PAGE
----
On January 25, 2018, oral arguments were heard in Electronic Privacy Information Center (EPIC) v. the Federal Aviation Administration (FAA) case by a D.C. Circuit panel. The court questioned EPIC’s standing to contest the FAA’s regulations, which cover all Americans; EPIC alleges that the FAA’s omission of privacy safeguards in its small unmanned aerial systems (UAS) rule violates its congressional mandate to regulate UAS “hazards.” Last week, EPIC had to show that the FAA was obligated to tackle privacy issues in its small UAS rule and establish that it had standing to contest the rule as a group specifically affected by the FAA’s action (or inaction if you will). Judge David B. Sentelle asked, “What harm is there that is specific to EPIC?” EPIC’s response: Just because there is a mass sort of effect on the general populace, doesn’t limit specific, individual claims.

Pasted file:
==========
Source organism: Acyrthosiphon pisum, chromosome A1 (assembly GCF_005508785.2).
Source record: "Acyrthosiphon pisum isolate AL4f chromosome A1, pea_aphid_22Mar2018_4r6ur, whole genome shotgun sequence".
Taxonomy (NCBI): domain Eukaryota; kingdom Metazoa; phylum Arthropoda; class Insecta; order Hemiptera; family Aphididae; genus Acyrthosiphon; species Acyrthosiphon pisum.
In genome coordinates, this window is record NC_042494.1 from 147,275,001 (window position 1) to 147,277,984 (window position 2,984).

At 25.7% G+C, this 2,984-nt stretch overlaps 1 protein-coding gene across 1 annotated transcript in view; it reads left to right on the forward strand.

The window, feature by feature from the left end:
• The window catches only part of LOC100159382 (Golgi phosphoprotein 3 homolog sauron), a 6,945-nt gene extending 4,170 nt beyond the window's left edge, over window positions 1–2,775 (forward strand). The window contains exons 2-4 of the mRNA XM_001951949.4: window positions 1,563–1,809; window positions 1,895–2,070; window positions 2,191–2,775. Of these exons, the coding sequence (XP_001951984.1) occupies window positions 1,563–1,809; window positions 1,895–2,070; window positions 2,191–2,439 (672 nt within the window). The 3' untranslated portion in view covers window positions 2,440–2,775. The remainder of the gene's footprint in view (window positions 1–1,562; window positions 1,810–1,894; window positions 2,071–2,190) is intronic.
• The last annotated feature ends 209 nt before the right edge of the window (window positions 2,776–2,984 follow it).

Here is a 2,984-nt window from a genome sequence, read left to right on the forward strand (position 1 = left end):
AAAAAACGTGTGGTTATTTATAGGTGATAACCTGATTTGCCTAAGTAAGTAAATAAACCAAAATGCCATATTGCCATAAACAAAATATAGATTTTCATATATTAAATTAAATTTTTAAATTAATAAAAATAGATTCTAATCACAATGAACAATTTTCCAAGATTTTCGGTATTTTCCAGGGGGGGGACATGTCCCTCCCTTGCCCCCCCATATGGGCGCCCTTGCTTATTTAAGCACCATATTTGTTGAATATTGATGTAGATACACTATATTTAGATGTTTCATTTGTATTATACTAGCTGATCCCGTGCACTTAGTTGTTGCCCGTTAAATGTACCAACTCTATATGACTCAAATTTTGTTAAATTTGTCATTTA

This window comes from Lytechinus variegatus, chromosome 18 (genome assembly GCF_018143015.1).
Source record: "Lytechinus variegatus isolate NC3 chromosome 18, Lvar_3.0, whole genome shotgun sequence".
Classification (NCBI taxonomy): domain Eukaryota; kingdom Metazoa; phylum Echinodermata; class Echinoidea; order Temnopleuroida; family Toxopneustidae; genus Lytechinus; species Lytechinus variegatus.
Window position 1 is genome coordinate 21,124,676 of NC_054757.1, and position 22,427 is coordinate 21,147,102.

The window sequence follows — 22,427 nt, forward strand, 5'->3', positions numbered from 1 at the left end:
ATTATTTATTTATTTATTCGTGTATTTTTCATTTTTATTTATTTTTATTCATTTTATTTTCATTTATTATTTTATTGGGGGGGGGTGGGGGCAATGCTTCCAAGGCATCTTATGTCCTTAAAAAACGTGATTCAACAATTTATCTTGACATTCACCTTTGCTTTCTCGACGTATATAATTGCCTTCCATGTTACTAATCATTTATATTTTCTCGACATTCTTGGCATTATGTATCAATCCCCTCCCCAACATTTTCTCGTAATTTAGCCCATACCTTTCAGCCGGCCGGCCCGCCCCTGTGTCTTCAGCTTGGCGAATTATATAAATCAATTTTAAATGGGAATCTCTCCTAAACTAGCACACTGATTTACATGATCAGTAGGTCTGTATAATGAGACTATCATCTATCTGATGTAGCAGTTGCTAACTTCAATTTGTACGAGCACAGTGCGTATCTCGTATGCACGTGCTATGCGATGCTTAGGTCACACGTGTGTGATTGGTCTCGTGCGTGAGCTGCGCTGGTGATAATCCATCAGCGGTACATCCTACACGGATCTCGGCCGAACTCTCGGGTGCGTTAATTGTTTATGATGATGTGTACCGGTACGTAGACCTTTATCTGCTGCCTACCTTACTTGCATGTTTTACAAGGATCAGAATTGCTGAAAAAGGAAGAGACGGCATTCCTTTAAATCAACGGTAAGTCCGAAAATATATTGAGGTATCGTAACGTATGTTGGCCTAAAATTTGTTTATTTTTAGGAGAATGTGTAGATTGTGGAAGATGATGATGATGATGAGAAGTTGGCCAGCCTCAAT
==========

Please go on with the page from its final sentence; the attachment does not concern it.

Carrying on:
The panel of judges also questioned the requirement for the FAA to regulate privacy concerns in rules governing commercial UAS that weigh less than 55 pounds simply because the 2012 FAA Modernization and Reform Act required the FAA to account for drone “hazards.” EPIC’s response: Beyond the language of the statute lies an explanatory statement drafted by congressional staffers that specifically discusses privacy and should obligate (says EPIC) the FAA to regulate for those concerns. Judge Merrick B. Garland said, “ You’re going to need something that says Congress.” We will continue to follow the outcome of this case